Walrus tusks. They may not mean a lot to us these days, but 1,000 years ago in the early Middle Ages, it was a rare commodity that was valuable enough to be a gift fit for a king.
But was it enough to motivate people from northern Europe to uproot their entire lives and sail thousands of kilometres across the Atlantic sea to settle down in Greenland--just to get a share in the lucrative walrus tusk trade?
Archaeologists have asked themselves this for years, but the answers have been elusive as concrete archaeological finds and written sources simply do not exist.
But now a group of researchers have developed a new method that could finally crack this archaeological mystery.
"One big question is: ‘where were the walruses caught?’” says Karin Margarita Frei, a senior scientist at the National Museum of Denmark. “We’ve found walrus tusk ivory in many places, and we know that there must’ve been some trade. But, biologically speaking, Greenlandic and Icelandic walruses are similar, which makes it impossible to investigate these trade routes.
Frei has pioneered a new method, which makes it possible to distinguish between these two walrus populations.
“For the first time we now have a promising tracking system. It’s huge and somehow a little surreal," says Frei.
"Now we know that there is an answer out there, and how we can find it. For us it is a major breakthrough," says co-author Søren Sindbæk, an archaeologist and professor of medieval and renaissance archaeology at Aarhus University, Denmark.
The new method has just been described in the journal World Archeology.
Frei is famous for having developed a method, which uses strontium to reveal where a person has lived and travelled in certain periods of their life. She used this same method earlier this year to prove that the ancient Danish skeleton, the Egtved Girl, was not actually from Denmark.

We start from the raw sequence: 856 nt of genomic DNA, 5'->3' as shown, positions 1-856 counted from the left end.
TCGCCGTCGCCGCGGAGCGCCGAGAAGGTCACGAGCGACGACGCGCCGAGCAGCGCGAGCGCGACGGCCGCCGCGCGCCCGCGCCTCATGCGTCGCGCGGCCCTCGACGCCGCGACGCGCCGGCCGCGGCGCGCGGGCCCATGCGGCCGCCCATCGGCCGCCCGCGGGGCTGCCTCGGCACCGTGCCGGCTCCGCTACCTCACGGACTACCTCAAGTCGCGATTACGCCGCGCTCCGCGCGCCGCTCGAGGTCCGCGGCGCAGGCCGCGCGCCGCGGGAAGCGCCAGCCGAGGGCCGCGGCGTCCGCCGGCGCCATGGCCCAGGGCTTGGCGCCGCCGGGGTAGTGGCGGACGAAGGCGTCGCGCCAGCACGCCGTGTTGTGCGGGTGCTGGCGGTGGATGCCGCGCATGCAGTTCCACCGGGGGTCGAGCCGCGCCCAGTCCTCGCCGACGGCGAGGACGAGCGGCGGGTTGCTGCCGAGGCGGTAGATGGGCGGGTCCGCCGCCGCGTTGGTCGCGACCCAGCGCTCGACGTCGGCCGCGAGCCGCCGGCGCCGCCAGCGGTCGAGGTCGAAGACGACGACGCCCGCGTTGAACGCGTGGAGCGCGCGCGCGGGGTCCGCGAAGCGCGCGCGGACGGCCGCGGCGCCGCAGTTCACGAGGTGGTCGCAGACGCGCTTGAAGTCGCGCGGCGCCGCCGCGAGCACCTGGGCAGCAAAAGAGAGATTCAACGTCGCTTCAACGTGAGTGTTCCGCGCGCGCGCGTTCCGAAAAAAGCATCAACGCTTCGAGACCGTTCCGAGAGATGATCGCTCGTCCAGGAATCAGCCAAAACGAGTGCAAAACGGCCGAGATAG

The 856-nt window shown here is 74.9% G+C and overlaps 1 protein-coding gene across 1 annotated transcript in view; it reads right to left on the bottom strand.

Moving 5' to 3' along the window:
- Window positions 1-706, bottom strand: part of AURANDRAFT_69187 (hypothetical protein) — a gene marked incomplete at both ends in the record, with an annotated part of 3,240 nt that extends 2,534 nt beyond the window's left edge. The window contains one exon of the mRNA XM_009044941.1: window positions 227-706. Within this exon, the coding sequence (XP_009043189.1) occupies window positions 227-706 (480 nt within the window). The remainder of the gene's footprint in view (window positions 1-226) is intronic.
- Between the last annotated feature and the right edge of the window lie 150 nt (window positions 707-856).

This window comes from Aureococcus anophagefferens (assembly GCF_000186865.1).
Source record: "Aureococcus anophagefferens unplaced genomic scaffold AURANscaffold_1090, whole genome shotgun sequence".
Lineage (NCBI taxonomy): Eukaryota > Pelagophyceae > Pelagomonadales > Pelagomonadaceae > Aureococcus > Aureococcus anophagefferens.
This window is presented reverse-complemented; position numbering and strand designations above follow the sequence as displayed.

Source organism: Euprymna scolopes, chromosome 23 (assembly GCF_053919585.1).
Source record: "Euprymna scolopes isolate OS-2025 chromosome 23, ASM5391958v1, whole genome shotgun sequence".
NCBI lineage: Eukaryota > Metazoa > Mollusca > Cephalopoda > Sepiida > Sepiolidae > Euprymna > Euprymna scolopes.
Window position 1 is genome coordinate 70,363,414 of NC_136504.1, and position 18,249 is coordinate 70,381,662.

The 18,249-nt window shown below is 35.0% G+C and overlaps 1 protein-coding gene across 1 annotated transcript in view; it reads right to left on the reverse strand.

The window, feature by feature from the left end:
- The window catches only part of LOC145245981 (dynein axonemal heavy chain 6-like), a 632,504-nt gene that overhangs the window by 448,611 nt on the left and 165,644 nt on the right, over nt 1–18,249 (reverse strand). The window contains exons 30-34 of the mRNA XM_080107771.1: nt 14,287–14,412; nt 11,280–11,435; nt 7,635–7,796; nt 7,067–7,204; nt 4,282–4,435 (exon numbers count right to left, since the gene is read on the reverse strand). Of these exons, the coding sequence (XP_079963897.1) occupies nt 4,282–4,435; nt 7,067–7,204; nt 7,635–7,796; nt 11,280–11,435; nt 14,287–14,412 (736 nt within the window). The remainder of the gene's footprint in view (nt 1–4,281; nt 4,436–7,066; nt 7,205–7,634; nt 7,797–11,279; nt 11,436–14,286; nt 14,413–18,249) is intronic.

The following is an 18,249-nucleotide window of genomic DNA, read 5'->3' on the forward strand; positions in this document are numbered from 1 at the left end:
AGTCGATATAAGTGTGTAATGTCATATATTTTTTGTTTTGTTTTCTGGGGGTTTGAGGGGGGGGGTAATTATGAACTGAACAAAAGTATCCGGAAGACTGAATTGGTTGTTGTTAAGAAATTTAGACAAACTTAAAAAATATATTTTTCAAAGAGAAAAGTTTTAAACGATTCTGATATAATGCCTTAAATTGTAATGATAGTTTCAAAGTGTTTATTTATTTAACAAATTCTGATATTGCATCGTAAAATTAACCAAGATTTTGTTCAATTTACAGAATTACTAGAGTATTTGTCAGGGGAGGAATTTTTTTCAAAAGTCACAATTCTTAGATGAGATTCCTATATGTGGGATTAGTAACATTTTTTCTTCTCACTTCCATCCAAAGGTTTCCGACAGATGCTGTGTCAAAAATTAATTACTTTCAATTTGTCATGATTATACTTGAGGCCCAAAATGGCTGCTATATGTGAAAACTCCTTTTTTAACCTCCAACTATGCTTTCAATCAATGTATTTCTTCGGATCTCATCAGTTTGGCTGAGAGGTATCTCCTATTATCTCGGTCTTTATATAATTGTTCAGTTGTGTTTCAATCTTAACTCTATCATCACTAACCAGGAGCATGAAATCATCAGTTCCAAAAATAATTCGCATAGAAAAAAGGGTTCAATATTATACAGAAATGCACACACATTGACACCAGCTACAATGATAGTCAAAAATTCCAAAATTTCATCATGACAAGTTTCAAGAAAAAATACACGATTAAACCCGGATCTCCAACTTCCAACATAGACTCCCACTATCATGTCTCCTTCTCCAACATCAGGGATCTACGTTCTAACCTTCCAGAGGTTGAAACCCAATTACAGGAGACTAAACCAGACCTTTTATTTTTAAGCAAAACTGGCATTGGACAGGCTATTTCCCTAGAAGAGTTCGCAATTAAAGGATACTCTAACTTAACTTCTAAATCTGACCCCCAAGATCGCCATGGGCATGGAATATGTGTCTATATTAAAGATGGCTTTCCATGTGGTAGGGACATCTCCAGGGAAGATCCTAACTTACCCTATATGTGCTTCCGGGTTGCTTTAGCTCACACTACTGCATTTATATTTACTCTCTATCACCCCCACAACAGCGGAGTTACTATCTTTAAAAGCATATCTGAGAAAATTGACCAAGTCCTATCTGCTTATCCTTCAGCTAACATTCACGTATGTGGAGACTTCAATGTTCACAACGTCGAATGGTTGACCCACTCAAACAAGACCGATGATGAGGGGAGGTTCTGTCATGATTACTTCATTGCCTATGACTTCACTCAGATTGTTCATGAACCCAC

Strontium is transmitted to us through food and water many countries have a unique strontium isotope signature, which makes it possible to track peoples’ movement throughout their lives. Unfortunately, strontium isotopes in seawater are the same throughout all the world's oceans, and so the method is useless to show where a walrus tusk came from.
But a group of Canadian researchers discovered that you can see differences between modern walruses by examining lead in their tusks. This opened up a door for Frei.
Together with her husband, Professor Robert Frei from the University of Copenhagen, Denmark, and Dr Ashley Coutu, a bio-archaeologist at Aarhus University, Denmark, she started to investigate whether the same could be done in walrus tusks as old as 1,000 CE.
"This is the first time we can look at archaeological samples of walrus tusks and say something concrete about where they came from. It opens up a whole new opportunity to map Viking trade routes," says Frei.
Previous archaeological finds showed that the walrus ivory trade was a key commodity for the Greenland Vikings, the so-called Norsemen.
"Walrus ivory has been valuable all the way back to Roman times, but people become really aware of it during the Viking era," says co-author Jette Arne Borg, curator at the National Museum of Denmark and a leading expert in the Norsemen.